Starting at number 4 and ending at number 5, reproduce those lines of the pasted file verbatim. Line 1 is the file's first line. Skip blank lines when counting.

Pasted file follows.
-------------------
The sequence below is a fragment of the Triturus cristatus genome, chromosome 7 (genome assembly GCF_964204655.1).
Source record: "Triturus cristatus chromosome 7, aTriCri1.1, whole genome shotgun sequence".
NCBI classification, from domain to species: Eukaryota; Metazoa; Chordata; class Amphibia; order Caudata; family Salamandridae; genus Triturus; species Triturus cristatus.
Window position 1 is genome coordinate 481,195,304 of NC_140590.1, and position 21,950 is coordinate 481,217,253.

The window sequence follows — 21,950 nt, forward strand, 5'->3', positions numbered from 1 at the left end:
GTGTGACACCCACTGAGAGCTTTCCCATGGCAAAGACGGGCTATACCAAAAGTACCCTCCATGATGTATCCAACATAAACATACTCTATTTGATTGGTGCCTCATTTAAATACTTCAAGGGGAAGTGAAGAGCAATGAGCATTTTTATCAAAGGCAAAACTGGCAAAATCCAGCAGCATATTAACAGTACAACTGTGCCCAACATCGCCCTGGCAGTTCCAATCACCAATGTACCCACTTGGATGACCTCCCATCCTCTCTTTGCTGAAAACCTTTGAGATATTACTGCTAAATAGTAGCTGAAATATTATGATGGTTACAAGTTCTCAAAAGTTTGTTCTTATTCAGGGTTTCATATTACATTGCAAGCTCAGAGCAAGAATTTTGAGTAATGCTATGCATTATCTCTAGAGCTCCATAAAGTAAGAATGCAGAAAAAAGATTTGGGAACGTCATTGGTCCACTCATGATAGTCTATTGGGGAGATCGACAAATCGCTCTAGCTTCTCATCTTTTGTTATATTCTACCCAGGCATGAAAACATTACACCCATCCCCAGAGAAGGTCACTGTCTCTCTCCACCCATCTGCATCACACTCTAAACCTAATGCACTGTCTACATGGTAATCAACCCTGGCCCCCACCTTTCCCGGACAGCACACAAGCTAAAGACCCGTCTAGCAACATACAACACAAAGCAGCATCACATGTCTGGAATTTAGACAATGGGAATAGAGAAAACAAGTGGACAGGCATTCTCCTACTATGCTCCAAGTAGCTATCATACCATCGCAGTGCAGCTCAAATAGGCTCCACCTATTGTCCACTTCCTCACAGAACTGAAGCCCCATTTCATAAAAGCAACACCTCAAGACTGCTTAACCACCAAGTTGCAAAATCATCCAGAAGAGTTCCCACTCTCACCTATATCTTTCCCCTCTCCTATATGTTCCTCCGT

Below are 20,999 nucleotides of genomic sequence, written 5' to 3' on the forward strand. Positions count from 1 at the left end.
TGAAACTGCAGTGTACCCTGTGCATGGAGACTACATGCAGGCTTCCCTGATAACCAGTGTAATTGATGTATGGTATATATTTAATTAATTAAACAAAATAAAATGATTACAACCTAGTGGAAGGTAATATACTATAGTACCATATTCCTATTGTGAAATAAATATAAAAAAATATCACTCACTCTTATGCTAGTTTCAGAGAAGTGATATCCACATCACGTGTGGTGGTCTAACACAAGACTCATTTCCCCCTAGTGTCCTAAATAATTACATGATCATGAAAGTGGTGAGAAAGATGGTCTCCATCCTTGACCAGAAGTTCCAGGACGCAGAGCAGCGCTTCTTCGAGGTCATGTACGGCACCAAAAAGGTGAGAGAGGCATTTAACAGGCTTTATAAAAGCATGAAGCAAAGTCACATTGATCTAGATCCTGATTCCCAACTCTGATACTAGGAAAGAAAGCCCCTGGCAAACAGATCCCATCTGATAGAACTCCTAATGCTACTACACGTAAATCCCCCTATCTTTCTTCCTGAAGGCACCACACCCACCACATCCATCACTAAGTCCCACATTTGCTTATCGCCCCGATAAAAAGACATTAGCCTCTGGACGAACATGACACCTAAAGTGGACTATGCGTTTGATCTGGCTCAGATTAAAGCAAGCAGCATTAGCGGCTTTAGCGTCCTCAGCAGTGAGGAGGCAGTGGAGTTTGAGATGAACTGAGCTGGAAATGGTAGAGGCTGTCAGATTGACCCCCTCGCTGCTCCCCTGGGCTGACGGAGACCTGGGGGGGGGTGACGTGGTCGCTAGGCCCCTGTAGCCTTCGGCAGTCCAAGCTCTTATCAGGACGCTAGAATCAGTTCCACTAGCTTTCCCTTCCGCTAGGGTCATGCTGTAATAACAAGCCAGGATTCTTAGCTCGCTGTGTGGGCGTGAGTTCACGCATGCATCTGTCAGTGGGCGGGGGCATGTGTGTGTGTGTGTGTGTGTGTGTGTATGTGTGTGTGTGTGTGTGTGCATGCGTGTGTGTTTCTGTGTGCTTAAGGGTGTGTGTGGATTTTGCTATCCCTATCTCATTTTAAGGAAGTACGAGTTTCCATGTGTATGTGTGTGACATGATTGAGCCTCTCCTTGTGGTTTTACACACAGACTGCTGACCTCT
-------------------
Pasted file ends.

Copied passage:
Window position 1 is genome coordinate 481,195,304 of NC_140590.1, and position 21,950 is coordinate 481,217,253.

The window sequence follows — 21,950 nt, forward strand, 5'->3', positions numbered from 1 at the left end: